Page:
I compiled long lists of writers and artists to interview. I knew that my question—what has sustained you over the long run?—was unanswerable, but I figured that the consideration of that unanswerable question would yield complexity and nuance and the visceral texture of life: the aged dancer’s foot, marked and deformed and sculpted by decades of chosen use. But as I was interviewing the artists whose long runs I admired, I found that I didn’t want to write straightforward profiles of them. In one way, it all felt a bit invasive, and also frustrating: the profound connections between the life and the work often can’t be articulated, and/or, people aren’t going to tell you what they are, no matter how clever you are at trying to get it out of them. One woman, who took breathtaking risks to make breathtaking art, dismissed my interview request altogether, saying, “I don’t give out details of my personal life, as it has little do with my work.” To which I thought, Oh, come on.

How was it my business, anyway? Why should these amazing older artists, or anyone, bare their souls to me? At the same time, I found that I was becoming drawn by an equally quasi-impossible desire to articulate how my own sensibility has developed over time—my own long run. I discovered that I had grown older not being able to write the book I had first intended to write. I wasn’t as old as the amazing older artists, but I was old enough. I wanted to say how it was for the queer writer and woman I was becoming when I was young, and how that has changed over time. I wanted to get at something, a sort of personal zeitgeist, that will go away when my generation goes away.

I have always found it sustaining to turn to someone else and say, “This is how it is for me. How is it for you?”

I began again, with a deeper sense of urgency and consequence. Now I knew what it was like to sustain a vocation over decades. Now I knew, viscerally, that losing one’s sense of vocation is like being in hell. My curiosity had become bloodier and more insistent: How do we keep doing this? What happens over a lifetime of doing this? In urban planning, the habitual paths taken by people on foot or on bicycle rather than the paved roads which either don’t exist or are too linear and awkward are called “desire paths.” What do the desire paths look like of writers and artists who have done this over a lifetime?

I realized that in my own long run, one of the main things I have always reached for to sustain me is company. The company of lovers. The company of friends. The company of other writers and artists, living and dead. With the book, I created a circle of elders, my own chosen ancestors in this vocation. They did not, of course, ask to be this for me, or for anyone. They simply lived their lives. This book is a love letter, but it is also a demand. Maybe all love letters are demands. In any case, what seems clear to me is that I have always found it sustaining to turn to someone else and say, “This is how it is for me. How is it for you?”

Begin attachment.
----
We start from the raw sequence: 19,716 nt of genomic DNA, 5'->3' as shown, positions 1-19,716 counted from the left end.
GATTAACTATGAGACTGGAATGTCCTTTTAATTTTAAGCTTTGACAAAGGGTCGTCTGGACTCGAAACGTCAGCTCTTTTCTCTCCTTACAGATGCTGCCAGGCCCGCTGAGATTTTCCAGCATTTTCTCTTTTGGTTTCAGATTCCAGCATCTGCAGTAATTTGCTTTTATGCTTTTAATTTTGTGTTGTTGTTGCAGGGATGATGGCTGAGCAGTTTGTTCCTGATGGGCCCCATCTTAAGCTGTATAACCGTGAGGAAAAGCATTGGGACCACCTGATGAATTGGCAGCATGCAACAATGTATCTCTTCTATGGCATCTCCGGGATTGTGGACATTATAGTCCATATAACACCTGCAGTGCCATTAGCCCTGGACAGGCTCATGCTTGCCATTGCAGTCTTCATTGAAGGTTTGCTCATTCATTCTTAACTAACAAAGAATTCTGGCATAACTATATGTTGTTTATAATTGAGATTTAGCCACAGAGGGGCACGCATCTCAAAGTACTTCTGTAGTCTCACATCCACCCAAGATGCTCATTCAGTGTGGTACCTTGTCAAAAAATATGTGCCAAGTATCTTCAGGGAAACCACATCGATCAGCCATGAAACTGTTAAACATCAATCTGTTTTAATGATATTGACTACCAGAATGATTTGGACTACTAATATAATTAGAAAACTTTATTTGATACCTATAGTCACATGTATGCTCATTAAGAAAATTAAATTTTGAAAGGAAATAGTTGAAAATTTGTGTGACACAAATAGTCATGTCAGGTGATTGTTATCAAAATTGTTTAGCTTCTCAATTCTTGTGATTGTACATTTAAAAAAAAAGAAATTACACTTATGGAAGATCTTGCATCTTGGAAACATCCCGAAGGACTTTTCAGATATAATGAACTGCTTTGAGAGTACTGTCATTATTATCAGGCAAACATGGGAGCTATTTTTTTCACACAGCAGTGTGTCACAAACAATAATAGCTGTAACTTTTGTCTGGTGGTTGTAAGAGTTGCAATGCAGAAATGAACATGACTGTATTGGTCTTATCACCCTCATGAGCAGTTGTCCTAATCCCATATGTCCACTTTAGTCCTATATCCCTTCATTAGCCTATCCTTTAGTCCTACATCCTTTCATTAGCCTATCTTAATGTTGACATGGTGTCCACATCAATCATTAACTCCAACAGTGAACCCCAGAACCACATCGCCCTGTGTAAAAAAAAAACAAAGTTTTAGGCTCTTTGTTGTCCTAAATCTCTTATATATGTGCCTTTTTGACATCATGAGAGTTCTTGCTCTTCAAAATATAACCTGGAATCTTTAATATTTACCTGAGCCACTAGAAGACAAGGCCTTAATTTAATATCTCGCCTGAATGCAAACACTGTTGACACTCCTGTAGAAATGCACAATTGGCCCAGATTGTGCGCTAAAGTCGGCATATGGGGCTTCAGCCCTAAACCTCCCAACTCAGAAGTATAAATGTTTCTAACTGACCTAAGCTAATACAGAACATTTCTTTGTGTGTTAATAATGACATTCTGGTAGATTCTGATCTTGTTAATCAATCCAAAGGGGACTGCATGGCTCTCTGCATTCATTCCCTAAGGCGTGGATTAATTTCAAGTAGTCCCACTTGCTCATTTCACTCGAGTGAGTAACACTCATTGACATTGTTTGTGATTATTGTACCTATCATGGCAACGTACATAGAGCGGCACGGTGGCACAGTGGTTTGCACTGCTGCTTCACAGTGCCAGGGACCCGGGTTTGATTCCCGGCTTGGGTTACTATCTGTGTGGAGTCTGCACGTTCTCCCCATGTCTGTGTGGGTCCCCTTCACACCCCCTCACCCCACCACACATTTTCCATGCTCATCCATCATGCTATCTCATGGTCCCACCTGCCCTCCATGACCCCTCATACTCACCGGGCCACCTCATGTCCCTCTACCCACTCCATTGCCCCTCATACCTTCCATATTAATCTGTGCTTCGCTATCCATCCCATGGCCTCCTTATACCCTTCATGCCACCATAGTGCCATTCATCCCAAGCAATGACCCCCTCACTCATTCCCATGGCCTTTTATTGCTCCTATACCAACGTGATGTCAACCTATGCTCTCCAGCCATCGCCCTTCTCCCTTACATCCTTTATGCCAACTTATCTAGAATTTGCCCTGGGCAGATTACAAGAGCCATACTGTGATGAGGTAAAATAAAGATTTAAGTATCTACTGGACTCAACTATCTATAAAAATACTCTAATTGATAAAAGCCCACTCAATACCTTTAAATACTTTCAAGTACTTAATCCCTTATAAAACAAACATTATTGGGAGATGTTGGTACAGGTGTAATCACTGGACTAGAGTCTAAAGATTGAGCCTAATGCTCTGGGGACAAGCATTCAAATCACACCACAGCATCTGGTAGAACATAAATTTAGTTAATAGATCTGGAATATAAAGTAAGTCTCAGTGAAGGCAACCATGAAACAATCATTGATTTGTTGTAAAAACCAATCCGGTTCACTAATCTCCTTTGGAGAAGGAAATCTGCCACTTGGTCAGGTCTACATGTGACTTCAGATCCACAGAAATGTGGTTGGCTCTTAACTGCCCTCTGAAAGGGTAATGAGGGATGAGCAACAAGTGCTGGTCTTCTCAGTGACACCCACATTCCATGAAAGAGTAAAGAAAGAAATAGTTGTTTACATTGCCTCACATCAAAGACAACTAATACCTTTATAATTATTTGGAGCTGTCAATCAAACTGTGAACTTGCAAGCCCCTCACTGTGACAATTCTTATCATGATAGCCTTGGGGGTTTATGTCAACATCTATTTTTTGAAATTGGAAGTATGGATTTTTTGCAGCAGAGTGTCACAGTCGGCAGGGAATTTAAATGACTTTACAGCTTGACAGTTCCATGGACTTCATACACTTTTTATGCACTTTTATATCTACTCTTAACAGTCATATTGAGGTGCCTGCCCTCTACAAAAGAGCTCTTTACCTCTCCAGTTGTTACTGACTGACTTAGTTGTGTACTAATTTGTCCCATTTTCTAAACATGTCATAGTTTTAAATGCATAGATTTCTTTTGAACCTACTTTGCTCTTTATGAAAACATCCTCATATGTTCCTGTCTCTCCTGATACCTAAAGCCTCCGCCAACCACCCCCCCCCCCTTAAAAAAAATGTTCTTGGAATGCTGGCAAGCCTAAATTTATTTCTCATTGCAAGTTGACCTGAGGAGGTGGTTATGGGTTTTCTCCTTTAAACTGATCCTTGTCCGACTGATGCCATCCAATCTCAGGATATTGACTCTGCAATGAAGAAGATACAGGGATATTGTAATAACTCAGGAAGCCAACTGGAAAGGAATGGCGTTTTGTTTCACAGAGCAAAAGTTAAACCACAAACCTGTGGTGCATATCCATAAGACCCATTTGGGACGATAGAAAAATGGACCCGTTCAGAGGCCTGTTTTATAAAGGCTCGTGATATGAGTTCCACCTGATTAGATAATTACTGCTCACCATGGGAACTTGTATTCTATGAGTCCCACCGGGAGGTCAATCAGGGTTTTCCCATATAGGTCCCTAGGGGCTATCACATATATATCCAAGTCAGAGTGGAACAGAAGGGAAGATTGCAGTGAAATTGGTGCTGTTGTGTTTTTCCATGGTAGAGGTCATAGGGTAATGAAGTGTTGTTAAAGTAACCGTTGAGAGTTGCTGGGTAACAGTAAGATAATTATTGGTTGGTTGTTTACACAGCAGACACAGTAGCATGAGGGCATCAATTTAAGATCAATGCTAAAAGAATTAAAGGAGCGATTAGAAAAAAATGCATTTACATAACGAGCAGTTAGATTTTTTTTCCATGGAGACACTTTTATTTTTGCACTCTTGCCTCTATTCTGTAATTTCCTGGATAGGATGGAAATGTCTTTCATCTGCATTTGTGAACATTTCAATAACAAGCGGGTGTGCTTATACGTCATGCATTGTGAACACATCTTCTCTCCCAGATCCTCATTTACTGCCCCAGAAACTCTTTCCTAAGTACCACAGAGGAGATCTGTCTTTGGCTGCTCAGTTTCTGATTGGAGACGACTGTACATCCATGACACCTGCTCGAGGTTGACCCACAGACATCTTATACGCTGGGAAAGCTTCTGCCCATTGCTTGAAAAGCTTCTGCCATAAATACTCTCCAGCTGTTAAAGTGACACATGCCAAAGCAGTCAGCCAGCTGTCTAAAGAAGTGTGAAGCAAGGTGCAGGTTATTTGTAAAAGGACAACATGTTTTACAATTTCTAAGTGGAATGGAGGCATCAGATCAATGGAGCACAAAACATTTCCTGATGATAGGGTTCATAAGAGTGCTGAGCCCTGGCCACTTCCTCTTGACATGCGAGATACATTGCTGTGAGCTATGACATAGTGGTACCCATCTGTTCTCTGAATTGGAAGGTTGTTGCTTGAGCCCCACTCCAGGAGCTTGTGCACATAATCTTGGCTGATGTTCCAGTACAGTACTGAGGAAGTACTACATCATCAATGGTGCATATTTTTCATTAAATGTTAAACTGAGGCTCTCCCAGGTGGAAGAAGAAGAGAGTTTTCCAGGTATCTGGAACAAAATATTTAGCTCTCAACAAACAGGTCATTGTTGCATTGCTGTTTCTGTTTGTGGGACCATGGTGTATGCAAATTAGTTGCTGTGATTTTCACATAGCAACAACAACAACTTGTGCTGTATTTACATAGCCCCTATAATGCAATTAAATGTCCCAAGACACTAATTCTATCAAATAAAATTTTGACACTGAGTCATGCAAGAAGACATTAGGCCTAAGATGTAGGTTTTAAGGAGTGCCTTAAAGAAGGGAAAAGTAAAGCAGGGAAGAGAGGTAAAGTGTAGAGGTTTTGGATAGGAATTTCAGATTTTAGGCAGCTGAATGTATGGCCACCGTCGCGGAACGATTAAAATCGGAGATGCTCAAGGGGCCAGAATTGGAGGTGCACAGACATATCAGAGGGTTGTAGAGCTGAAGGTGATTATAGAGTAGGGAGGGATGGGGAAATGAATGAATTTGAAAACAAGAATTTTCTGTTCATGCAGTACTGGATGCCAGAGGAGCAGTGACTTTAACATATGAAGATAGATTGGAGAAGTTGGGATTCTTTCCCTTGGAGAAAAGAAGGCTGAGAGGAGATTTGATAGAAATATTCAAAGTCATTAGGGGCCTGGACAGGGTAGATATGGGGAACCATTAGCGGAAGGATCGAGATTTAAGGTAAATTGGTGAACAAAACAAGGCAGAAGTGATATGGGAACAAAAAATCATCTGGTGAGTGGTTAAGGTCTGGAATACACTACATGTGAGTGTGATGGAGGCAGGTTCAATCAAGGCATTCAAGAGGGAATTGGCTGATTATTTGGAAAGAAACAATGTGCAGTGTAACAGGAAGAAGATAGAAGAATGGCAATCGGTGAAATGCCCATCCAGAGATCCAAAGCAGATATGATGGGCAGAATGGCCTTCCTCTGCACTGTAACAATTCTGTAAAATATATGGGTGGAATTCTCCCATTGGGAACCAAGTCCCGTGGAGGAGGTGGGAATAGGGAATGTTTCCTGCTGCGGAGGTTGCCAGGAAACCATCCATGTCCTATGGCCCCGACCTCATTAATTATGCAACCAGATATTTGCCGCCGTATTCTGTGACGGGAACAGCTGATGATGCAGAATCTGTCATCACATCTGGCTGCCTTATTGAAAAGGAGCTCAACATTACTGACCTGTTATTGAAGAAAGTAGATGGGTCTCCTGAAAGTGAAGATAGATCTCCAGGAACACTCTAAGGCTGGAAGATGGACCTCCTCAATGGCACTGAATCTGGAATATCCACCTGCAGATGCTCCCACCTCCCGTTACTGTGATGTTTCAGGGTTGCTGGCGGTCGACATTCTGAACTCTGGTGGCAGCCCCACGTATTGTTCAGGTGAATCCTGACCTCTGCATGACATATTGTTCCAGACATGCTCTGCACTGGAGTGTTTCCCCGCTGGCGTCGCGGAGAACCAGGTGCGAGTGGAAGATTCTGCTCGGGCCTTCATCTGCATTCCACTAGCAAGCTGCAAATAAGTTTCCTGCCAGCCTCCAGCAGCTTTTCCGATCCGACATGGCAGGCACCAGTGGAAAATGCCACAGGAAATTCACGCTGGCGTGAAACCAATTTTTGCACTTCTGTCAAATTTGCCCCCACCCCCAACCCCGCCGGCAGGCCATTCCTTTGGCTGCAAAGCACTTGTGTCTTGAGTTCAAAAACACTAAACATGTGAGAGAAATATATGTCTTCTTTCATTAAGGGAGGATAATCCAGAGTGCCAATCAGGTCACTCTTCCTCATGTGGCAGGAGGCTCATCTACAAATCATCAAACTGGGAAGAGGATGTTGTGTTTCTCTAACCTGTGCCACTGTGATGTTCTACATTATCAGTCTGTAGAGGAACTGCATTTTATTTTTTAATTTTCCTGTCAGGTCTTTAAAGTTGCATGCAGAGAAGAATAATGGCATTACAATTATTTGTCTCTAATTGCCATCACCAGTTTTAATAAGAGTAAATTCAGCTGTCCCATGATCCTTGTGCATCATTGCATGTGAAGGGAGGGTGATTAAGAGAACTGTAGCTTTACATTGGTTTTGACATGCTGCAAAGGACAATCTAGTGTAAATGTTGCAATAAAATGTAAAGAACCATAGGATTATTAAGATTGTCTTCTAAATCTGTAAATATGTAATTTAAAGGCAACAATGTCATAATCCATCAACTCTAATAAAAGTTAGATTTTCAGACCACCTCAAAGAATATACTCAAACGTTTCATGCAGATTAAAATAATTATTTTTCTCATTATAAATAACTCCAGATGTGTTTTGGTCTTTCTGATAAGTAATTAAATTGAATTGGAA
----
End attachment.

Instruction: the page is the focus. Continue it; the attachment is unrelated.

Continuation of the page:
I felt that I would have better conversations with people I didn’t know too well, or at all, that my approach to them would be more open that way. Often the people I found who were willing to talk to me at length about such a personal and impossible question, were friends of friends, people who had been neighbors, people who had worked with people I knew. Via this informal network of a few or more degrees of separation, I found the visual artist Cecilia Vicuña, the dancer Valda Setterfield, the landscape designer Darrel Morrison, the writer Samuel R. Delany, the actress Blair Brown, the painter Amy Sillman, and the musician Steve Earle. Feeling certain that no one would write me back, I cold-contacted the Pulitzer Prize-winning composer Tania León through her website, and, amazingly, she agreed to be interviewed several times. I included scenes from my own life where and when they seemed relevant; the book began to include a fugitive, occasional memoir—a form that was new to me, and slightly terrifying. I wrote the book.

The Long Run itself, of course, is a desire path. It is subjective, partial, incomplete. It is not definitive. It is not an instruction manual. It is not canonical. It is a collection of glimpses, of questions, of conversations in reality and in the imagination. It’s how far I’ve gotten.


the long run

From The Long Run: A Creative Inquiry by Stacey D’Erasmo. Copyright © 2024. Available from Graywolf Press.